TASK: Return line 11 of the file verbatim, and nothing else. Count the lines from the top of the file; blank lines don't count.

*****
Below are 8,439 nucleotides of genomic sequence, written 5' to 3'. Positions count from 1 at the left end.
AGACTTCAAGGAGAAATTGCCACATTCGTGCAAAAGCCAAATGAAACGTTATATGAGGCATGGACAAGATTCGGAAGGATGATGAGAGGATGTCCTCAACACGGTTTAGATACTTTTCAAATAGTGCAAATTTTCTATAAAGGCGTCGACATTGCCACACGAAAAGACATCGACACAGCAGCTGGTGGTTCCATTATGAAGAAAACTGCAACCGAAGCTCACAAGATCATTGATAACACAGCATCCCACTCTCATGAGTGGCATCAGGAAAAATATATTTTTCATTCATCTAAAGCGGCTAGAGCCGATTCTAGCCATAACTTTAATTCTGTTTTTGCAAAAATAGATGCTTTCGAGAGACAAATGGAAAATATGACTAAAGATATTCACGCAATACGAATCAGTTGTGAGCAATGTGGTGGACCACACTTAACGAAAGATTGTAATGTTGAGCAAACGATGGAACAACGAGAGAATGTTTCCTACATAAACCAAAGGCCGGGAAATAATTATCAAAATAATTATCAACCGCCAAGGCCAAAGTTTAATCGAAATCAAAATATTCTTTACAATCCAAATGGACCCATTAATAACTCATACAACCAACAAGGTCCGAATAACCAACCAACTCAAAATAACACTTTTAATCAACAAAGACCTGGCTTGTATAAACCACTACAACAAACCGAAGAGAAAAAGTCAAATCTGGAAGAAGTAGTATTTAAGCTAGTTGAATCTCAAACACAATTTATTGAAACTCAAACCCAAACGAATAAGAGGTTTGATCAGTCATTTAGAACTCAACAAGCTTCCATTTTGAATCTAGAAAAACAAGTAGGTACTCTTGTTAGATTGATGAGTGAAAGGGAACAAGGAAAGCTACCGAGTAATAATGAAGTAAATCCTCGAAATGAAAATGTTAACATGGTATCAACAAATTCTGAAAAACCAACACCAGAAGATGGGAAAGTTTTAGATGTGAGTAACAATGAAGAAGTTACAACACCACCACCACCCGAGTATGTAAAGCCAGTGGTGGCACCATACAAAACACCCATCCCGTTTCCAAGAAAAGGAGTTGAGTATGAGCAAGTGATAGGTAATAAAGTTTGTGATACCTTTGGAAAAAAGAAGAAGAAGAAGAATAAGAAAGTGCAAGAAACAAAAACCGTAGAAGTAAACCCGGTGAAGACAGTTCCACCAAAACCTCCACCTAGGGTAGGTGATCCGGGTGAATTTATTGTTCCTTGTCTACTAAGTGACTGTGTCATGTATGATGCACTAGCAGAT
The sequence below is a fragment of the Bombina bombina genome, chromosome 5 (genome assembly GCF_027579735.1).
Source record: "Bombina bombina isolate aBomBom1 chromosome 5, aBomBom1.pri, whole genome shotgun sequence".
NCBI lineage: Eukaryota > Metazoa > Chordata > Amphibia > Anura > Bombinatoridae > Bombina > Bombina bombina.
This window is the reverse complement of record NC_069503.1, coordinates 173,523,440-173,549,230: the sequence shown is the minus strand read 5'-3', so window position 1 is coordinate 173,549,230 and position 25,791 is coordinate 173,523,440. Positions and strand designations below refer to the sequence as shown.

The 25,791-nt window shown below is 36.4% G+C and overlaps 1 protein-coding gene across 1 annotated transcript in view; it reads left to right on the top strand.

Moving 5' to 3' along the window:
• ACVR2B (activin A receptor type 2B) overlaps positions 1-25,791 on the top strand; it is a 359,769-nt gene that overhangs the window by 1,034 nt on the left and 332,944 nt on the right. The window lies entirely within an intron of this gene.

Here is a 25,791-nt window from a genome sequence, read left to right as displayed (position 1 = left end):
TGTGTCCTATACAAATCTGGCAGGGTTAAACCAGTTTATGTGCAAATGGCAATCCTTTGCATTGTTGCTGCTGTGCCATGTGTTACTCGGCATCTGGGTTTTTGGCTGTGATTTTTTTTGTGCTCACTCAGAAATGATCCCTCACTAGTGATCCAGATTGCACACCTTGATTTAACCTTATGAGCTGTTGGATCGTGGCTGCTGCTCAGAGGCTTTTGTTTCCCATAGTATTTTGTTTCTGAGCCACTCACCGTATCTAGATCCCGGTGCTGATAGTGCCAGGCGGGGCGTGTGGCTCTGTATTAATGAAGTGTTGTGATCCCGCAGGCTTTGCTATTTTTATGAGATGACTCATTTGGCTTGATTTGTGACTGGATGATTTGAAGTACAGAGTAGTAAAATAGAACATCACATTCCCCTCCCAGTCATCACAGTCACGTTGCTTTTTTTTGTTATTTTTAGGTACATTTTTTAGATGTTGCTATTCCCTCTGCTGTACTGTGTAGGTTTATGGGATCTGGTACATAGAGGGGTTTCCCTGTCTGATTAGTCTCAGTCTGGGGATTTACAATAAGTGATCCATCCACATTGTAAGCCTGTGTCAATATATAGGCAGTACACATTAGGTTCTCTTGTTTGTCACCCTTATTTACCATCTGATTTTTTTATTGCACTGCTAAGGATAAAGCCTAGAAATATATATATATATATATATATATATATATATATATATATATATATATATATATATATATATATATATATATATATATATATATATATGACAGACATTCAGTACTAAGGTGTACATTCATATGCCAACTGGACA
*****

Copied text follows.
TGTGTCCTATACAAATCTGGCAGGGTTAAACCAGTTTATGTGCAAATGGCAATCCTTTGCATTGTTGCTGCTGTGCCATGTGTTACTCGGCATCTGGGTTTTTGGCTGTGATTTTTTTTGTGCTCACTCAGAAATGATCCCTCACTAGTGATCCAGATTGCACACCTTGATTTAACCTTATGAGCTGTTGGATCGTGGCTGCTGCTCAGAGGCTTTTGTTTCCCATAGTATTTTGTTTCTGAGCCACTCACCGTATCTAGATCCCGGTGCTGATAGTGCCAGGCGGGGCGTGTGGCTCTGTATTAATGAAGTGTTGTGATCCCGCAGGCTTTGCTATTTTTATGAGATGACTCATTTGGCTTGATTTGTGACTGGATGATTTGAAGTACAGAGTAGTAAAATAGAACATCACATTCCCCTCCCAGTCATCACAGTCACGTTGCTTTTTTTTGTTATTTTTAGGTACATTTTTTAGATGTTGCTATTCCCTCTGCTGTACTGTGTAGGTTTATGGGATCTGGTACATAGAGGGGTTTCCCTGTCTGATTAGTCTCAGTCTGGGGATTTACAATAAGTGATCCATCCACATTGTAAGCCTGTGTCAATATATAGGCAGTACACATTAGGTTCTCTTGTTTGTCACCCTTATTTACCATCTGATTTTTTTATTGCACTGCTAAGGATAAAGCCTAGAAATATATATATATATATATATATATATATATATATATATATATATATATATATATATATATATATATATATATATATATATATATATATGACAGACATTCAGTACTAAGGTGTACATTCATATGCCAACTGGACA